People need to trust that necessary care will be provided in the case of serious illness or injury, but negative experiences with the healthcare system reduce confidence. In this article, we discuss the effect of cost barriers on people’s confidence in receiving safe and quality medical care when falling seriously ill in seven countries: Australia, Canada, Germany, the Netherlands, New Zealand, the United Kingdom and the United States.
Trust, which according to Mechanic, is ‘the expectation that individuals and institutions will meet their responsibilities to us’ (1), has been analysed from different perspectives. Authors have, for instance, studied trust in one’s own medical doctor (2), patient preferences (3) and satisfaction with the healthcare system (4,5). The question of confidence in receiving safe and quality medical care when falling seriously ill, in contrast, has been neglected in previous comparative research (6). We expect that this ‘feeling of security’ is influenced by past experiences with the healthcare system, and we therefore ask in what respect negative experiences influence confidence in the healthcare system.
The analysis is based on data from the Commonwealth Fund International Health Policy Survey 2007 (6). Negative experiences are captured by the question: ‘During the past 12 months, was there a time when you had a medical problem but did not visit a doctor because of cost?’ The lack of confidence in receiving good medical care in the future is measured by the question: ‘How confident are you that if you become seriously ill, you will get quality and safe medical care?’ In our analysis, we focused on those respondents who reported to be ‘not very’ or ‘not at all confident’. We conducted pairwise comparisons of group percentages using the Scheffe method (7) for the dependent variable (confidence).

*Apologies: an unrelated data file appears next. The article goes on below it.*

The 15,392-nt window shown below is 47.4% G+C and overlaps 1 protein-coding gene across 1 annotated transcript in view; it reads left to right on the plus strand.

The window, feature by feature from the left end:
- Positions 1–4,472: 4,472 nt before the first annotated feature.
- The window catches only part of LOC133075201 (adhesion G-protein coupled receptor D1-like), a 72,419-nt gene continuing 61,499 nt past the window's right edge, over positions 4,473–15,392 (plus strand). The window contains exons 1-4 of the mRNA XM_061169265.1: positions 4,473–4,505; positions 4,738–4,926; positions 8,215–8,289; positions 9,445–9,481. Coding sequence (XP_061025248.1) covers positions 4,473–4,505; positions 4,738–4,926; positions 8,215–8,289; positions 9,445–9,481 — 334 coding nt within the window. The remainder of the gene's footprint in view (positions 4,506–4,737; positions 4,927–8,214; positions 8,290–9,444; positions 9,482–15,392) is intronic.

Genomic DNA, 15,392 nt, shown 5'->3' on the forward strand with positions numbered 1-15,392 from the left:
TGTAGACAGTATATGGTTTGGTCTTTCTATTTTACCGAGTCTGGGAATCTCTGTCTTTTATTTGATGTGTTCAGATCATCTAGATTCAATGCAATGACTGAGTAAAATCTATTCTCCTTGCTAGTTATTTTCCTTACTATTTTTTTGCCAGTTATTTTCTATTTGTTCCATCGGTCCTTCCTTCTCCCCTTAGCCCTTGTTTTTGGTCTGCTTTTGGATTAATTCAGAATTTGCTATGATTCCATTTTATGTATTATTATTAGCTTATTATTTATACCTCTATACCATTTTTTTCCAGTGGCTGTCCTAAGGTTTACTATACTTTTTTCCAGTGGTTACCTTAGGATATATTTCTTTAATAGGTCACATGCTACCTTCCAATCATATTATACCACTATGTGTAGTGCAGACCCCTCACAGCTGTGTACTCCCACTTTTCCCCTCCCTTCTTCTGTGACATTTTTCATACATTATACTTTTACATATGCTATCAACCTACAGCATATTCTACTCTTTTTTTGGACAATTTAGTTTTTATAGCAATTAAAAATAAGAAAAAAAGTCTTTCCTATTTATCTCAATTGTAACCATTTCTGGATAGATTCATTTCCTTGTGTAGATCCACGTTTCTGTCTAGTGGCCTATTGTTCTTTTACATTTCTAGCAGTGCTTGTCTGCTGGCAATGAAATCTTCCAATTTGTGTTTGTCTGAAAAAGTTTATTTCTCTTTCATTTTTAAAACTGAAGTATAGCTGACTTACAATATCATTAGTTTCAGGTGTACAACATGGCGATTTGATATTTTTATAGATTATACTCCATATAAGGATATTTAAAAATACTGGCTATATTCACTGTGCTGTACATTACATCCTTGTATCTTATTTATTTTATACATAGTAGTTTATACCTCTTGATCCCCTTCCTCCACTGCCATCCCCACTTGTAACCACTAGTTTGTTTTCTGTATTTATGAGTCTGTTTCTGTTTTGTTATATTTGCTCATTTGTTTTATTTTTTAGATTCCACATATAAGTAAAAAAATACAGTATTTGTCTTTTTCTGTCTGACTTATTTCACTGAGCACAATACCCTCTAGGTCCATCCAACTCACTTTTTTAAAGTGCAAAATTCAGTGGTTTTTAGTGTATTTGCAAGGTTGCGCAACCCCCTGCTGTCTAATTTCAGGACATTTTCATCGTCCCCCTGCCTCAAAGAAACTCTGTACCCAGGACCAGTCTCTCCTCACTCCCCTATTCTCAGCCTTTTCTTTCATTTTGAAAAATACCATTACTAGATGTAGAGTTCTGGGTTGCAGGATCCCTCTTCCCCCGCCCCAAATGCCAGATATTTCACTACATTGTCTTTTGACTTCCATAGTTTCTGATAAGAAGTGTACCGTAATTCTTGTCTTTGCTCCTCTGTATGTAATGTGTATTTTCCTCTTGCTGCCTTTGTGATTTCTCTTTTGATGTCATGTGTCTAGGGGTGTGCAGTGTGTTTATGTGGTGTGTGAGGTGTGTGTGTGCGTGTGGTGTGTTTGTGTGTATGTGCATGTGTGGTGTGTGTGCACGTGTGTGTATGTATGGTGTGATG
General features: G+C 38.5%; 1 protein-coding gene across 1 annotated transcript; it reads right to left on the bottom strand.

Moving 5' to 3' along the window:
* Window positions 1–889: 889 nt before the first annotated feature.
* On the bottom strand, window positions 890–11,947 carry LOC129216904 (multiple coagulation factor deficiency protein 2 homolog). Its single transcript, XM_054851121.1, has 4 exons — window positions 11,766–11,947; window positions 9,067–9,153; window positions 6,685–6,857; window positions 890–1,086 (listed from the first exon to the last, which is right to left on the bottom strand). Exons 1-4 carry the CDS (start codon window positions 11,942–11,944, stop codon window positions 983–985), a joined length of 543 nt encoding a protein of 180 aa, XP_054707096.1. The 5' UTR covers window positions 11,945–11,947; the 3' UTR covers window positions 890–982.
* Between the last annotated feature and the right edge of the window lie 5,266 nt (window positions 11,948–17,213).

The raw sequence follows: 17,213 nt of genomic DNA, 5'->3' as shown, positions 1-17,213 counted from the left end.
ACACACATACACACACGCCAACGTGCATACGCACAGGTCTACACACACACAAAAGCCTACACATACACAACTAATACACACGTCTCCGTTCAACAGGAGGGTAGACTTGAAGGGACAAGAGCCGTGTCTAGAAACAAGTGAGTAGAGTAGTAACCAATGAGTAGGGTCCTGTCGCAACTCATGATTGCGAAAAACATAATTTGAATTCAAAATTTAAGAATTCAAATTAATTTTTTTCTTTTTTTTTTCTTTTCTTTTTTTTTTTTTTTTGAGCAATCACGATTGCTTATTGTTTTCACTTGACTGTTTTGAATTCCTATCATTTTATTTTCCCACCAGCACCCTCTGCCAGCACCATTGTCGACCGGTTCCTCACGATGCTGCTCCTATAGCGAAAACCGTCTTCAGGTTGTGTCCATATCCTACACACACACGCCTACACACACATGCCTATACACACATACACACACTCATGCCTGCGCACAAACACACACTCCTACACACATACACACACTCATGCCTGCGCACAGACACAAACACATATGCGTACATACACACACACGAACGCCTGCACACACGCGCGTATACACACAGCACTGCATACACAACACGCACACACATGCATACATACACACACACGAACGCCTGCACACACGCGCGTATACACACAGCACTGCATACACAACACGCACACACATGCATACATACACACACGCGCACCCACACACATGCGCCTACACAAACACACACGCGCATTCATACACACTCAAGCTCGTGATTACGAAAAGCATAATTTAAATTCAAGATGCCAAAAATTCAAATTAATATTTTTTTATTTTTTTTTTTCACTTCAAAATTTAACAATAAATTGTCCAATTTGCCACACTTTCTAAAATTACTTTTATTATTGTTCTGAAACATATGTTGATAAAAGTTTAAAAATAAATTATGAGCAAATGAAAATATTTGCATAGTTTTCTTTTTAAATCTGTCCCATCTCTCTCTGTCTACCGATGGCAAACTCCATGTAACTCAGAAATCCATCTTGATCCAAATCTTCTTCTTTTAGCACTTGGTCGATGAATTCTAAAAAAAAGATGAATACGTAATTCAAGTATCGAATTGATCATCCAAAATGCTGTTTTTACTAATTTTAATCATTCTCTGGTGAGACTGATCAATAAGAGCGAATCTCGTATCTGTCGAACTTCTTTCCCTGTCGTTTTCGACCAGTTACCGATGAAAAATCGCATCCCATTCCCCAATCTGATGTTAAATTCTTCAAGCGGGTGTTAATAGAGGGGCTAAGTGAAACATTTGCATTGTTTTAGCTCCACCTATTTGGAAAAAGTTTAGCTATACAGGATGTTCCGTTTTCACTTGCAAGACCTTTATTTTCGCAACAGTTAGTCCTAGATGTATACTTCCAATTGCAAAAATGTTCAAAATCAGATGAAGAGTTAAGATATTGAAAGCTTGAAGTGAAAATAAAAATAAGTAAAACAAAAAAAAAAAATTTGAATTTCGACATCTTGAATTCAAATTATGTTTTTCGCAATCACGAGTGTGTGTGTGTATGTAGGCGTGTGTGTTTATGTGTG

In the US, 25% of respondents have experienced cost barriers, 20% in New Zealand, more than 13% in Australia and 12% Germany. In the Netherlands, the UK and Canada, only a small minority of the population has had the experience of not going to the doctor because of costs (Figure 1). When discussing the impact of cost barriers on confidence in receiving medical care, the very low number of individuals facing cost barriers in the latter three countries must be taken into account.
Women are less confident than men in their ability to receive safe and quality healthcare when ill in Germany, the UK, Australia and Canada. Education matters in the US, Australia, New Zealand and Canada, with groups with lower education being less confident. In all countries, people with below-average incomes are less confident in receiving good medical care than are those with above-average incomes (Figure 2). Being in poor health significantly reduces confidence. In Germany, New Zealand, the UK and the US, about 40% of those who consider their own health to be fair or poor are either not very or not at all confident that they will receive safe and quality medical care when seriously ill. The gap between groups with better and poorer health is greatest in the US (22 percentage points), followed by New Zealand (20), Australia (18) and the UK (17). In most countries, the experience of cost barriers has the strongest negative effect on confidence in the healthcare system. In the US, the gap between patients with and without the experience of cost barriers is almost 30 percentage points. This gap is also high in the UK and in Canada (in both countries, however, cost barriers play a minor role). In Germany, the gap between patients with and without the experience of cost barriers amounts to 17 percentage points. Among those who experienced difficulties related to costs for taking up necessary healthcare services, confidence in receiving safe and quality medical care is lower (Figure 2).